SUBJECT :Agriculture 
Set to repeat 2007 success story of cotton cultivation

At the time of price is waning, yield declining and input costs increased, including high labour cost, all these factors are discouraging the farmers from cotton cultivation, the mainstay of the agriculture in this area, Indian Cotton Association Ltd  (ICAL) has adopted 150 farmers in three villages of Bathinda to make the farmers undertake better management practices.

 These practices are aimed at making significant reduction in input costs with reduced fertiliser application, proper pest identification, using appropriate pesticides and increasing productive use of water, thus increasing cotton yield and profitability.

 For the last two seasons, the sharp decline in cotton prices is the main reason for the decreasing area under this crop in Punjab. In the year 2013-14, the total area under cotton in Punjab was 5.05 lakh hectare which decreased to 4.5 lakh hectare in 2014-15 season.
Besides falling prices, the declining per hectare yield is another disadvantage to the cotton growers. If the per hectare yield in 2013-14 was 707 kg, it was 529 kg per hectare last year in Punjab.
To give a boost to the cotton cultivation, the ICAL in May this year had adopted Sher Garh, Gehri Bhagi and Gurusar Sainewala villages of Bathinda to promote cotton cultivation by using some innovative scientific techniques to cut input costs and increase cotton yield.

So that the improved yield and low input costs in these three villages promote other cotton growers to make “intelligent cotton agriculture”, we have started “Sankalpa”, meaning determination to perform, a project in collaboration with Monsanto, a private company so that using proper and timely techniques, the farmers earn better profit, said Mahesh Shardha, president of the ICAL.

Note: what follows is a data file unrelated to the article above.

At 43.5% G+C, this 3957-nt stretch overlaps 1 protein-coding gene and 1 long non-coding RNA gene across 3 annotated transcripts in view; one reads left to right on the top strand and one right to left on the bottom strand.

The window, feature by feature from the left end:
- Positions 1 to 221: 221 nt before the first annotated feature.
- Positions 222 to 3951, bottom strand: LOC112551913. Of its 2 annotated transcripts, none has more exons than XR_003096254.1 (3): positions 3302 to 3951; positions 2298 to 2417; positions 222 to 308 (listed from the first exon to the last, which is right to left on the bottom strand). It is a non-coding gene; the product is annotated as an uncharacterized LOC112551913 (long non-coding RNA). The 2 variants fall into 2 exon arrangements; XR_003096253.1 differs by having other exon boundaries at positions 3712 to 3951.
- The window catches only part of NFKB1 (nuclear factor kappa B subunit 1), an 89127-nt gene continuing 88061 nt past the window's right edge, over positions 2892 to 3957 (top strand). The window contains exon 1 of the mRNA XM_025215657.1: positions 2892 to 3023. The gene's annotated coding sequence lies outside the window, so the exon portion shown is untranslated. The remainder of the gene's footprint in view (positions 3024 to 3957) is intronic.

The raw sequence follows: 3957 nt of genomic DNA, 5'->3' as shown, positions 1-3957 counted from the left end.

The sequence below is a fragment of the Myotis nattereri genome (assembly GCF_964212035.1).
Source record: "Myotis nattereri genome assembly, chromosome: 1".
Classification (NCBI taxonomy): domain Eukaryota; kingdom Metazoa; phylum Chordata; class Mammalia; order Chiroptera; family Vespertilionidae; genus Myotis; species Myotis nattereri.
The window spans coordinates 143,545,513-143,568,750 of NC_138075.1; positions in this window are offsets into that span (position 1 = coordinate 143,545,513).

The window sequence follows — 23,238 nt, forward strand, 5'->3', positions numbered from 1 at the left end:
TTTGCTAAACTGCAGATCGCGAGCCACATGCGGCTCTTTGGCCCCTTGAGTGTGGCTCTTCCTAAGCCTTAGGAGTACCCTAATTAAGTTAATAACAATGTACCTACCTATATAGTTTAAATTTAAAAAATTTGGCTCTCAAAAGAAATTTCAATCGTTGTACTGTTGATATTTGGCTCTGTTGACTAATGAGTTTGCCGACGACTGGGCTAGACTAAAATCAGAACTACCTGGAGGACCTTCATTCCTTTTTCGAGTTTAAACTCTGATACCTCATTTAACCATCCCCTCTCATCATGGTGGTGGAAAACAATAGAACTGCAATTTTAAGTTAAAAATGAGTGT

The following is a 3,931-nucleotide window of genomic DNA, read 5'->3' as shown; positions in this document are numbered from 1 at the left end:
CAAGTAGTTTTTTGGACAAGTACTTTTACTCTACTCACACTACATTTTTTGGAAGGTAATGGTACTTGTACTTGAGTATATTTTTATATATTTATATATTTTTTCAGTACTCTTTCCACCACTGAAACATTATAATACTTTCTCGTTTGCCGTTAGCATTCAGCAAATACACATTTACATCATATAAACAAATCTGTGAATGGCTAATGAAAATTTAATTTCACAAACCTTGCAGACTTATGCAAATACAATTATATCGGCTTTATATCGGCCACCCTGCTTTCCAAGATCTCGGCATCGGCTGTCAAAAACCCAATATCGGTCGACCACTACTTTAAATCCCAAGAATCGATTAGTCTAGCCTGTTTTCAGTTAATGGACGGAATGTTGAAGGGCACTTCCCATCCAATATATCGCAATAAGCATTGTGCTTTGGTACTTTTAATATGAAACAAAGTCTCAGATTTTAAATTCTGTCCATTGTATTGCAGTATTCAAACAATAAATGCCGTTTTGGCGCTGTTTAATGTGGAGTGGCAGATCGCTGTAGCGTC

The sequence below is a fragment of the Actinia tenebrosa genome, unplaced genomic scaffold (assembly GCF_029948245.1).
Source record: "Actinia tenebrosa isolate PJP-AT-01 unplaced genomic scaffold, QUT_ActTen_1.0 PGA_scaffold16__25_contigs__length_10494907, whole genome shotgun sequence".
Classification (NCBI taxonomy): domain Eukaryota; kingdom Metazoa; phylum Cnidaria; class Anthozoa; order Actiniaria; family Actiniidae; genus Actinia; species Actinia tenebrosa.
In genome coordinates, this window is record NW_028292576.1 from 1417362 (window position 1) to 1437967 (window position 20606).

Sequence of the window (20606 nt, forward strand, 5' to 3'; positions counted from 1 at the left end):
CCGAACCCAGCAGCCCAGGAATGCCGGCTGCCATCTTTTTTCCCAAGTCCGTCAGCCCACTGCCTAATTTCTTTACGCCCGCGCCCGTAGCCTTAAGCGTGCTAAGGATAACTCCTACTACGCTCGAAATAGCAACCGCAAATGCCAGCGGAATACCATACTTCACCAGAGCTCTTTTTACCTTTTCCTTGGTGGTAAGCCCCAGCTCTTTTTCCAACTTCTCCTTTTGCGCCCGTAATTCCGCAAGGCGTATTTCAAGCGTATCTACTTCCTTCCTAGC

“We have a group of scouts who are regularly visiting these 150 farmers to provide them know-how inputs for better management of crop. We have already organised an awareness camp for these farmers and the other camp is scheduled to be held next week,” said Jitender Singh, secretary ICAL.  A former director at Punjab Agriculture University’s regional centre in Bathinda is also rendering his services to these farmers for making better management practiced developed, said Jitendera Singh.

About 10 years ago, when he cotton farmers of the area were on the verge of collapse with sliding yield, a similar attempt in a cluster of 50 villages of Bathinda, Dabwali, Abohar, Malout and Badal area had written a success story, making  a record in cotton production in India in 2007.

Under a Village Cluster Adoption Programme (VCAP), these 50 villages were adopted by a consortium of textile mills and four nationalised banks for imparting technical know-how and training to the farmers for better cropping management. This consortium was led by Vardhman Group includes Nahar, Trident, Aarti, Winsom, JCT, Gounterman groups.

 The VCAP was started in 2003, with the adoption of Nava Pind, a village of Bathinda, making an experiment to check the decreasing cotton yieldin this region. The experiment showed wonderful results and the perhectare yield of Nava Pind doubled to 800 kgs lint/hectare and this village joined the “Elite Cotton Club” of the world.

Then the number of villages under the VCAP kept increasing very year from 10 in 2004, to 25 in 2005 and 50 in 2006.


Source: 7 July, 2015, The Tribune